Parousia Finances for the Port ColborneShow

Parousia Finances for the Port Colborne Show

Outside the Port Colborne, Humberstone West Side Arena. Ontario, Canada

Port Colborne Equipment list

Port Colborne Equipment list

Port Colborne Equipment list

Port Colborne Equipment list

Port colborne box office & arena

Port Colborne Box Office & Arena

Plus II contract - Backstage (Dave Buffamonte) July 1981

Plus II contract – Backstage (Dave Buffamonte) July 1981

Plus II contract - Original Contract Garth Huels March 1981

Plus II contract – Original Contract Garth Huels March 1981

All this to cross the border. Temporary admission permit.

All this to cross the border. Temporary admission permit.


Parousia Headlines the Humberstone West Side Arena, Port Colborne Canada July 25, 1981

3 comments for “Parousia Performs For The Secret Society Of Mount Carmel At The West Side Arena, Port Colborne Canada July 25, 1981

  1. Barry Cannizzaro
    October 24, 2013 at 7:53 am

    The Port Colborne gig had to be THE best, or very close to being one of the best gigs our band Parousia ever played. I remember our mangers Rick Falkowski and Dave Buffamonti from Backstage Productions calling us, and letting us know about this job; stating that TALAS (another very EXCELLENT WNY hard rock band from the past) had cancelled out; and that their booking agents (Great Lakes Booking Agency, or perhaps it was Starstruck Productions with Frank Scia and Freddy Casserta) had called our agents looking for a band to take Talas’s place. Nobody had to twist our arms; believe me! We were in rock orgasm heaven over this one. Anyway, I remember driving over to Canada myself to go to the arena in Port Colborne; I believe I was on Garrison Highway, when I decided to stop at a Dairy Queen to verify directions on how to get there. I asked one of the workers where the arena was, and she replied by saying: “Are you going to the big show tonight? A big band from the states is playing there tonight, and everyone is going to be there.” I simply said, yes, I really was THINKING about going; not letting on to her that I was the rhythm guitarist and a vocalist for the band. She was so elated to hear this, and then gave me the correct directions. When I finally arrived at the arena, a wondrous sight I did witness. Our band members were at these real huge tables signing autographs for the multitudes of parents that brought their children to see us. As soon as one of them saw me; a mother said: ” look there is the guitar player, get his autograph”, and they proceeded to run towards me with one of our band flyers for me to sign it. MAN, DID I FEEL LIKE A REAL LIVE ROCK STAR! The crowd loved us (had to be well over a thousand people there), and we performed THREE ENCORES for them. SO COOL! After we finished the manager from the arena told our band to come with him in the back room, and what did we see, but a HUGE table all set up with a buffet of food fit for kings and queens.I was so damn impressed. They had macaroni, chicken, roast beef, sausage, anything you can think of. I first told the manager that this food must be for a wedding or something, and he said: “No, this is for you guys, we really appreciate you playing for us.” I was floored baby! As a matter of fact, after we came home to Buffalo, many of the Canadian people loved us so much that they wrote to Stage One and many of the other nightclubs in WNY; insisting on them booking us so they could see us. I was SOOOOO DAMN IMPRESSED. Who says the Canadian people don’t back their bands? Not me baby! What an amazing experience I’ll never forget. Keep on rockin’ pilgrims!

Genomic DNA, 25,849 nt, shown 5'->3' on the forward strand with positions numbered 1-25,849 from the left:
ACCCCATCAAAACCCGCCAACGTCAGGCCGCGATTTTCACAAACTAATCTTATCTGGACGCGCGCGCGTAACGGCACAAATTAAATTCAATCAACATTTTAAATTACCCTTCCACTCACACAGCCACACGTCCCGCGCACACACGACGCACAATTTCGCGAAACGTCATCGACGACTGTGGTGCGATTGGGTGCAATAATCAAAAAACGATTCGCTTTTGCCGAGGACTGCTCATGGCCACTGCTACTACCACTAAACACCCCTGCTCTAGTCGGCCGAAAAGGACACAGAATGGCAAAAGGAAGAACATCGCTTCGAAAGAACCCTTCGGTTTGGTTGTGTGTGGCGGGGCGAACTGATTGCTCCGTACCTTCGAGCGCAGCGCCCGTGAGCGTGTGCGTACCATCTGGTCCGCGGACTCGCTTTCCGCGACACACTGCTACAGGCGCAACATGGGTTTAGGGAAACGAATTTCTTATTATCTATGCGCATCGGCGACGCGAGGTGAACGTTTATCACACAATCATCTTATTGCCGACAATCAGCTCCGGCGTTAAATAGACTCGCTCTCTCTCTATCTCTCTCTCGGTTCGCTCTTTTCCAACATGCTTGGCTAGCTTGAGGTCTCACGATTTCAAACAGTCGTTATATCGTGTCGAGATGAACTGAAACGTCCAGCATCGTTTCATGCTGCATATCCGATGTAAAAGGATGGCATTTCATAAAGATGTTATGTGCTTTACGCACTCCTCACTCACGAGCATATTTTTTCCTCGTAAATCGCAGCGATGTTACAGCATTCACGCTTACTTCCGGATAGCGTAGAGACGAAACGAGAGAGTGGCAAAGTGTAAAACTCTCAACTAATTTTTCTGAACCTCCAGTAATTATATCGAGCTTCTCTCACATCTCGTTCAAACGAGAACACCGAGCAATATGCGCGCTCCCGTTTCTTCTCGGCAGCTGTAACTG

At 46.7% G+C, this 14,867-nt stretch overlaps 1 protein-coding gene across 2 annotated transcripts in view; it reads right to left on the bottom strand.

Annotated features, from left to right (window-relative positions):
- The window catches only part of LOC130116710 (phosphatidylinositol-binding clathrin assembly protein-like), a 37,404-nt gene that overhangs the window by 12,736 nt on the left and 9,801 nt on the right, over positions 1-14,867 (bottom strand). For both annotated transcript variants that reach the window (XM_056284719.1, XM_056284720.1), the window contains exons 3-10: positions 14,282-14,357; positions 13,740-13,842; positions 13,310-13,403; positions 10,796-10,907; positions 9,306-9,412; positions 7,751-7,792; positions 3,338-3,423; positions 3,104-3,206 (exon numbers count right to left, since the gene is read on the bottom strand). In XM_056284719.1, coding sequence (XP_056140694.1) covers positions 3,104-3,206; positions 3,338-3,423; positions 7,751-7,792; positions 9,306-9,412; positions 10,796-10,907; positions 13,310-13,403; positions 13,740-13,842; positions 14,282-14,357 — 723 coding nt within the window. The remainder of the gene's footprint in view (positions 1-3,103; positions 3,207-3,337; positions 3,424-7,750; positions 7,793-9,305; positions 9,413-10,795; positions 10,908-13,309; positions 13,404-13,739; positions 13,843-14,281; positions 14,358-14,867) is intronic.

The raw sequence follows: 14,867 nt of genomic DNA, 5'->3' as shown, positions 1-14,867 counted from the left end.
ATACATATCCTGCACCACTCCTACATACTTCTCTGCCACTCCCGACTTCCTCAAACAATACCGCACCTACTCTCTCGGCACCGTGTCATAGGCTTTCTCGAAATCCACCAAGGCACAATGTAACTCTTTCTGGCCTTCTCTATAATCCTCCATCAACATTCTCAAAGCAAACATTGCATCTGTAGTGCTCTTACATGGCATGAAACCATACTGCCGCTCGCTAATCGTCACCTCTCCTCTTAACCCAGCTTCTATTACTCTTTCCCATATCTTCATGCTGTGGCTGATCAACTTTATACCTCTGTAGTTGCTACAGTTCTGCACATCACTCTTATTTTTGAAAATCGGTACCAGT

2. George Chastity
    January 24, 2014 at 9:29 pm

    Is this the Parousia that played at the Port Colborne Arena? Those guys were great! We don’t get fooled again!

  3. Patt
    July 18, 2014 at 7:25 pm

    Yes, that was really something. I believe we got $1000.00 CAD which came out to $840.00 at the time, the most we ever got paid. We had to beg and borrow equipment from everyone we knew. It being Canada, I had to put up a bond of $700.00 and make a list of all the equipment and its value. When we got there in the afternoon, I helped John set up the massive PA that was like a wall of speakers. I wish we had a picture of it. I remember John playing a Michael Jackson song which he used to test the speakers. At the time it struck me as a funny choice, since we were “rock” type people and that was classified as “disco”. I remember having the whole hockey team dressing room to change in. I believe Kim had the Visitor dressing room all to herself. There were a lot of people there, but the hockey rink was so large, they just filled up the floor in front of the stage. After taking everything down and packing it into the 24ft. U-haul we had rented, John, Gerry and I took the truck across the Peace Bridge to the USA. It was about 2:00am and the customs agent wanted us to unpack everything so he could see if we were smuggling any equipment duty-free for resale. They weren’t concerned in those days about drugs or illegal immigrants. John did some quick talking and explained, with examples, how everything on the equipment list was made and purchased in the US. I was surprised because at that time we in the band were incapable of lying. The customs man agreed with John and we didn’t have to unload the truck. I think he really didn’t want to go through the hassle either.
    We actually got paid, not always a certainty at the time, and as always the money went towards equipment.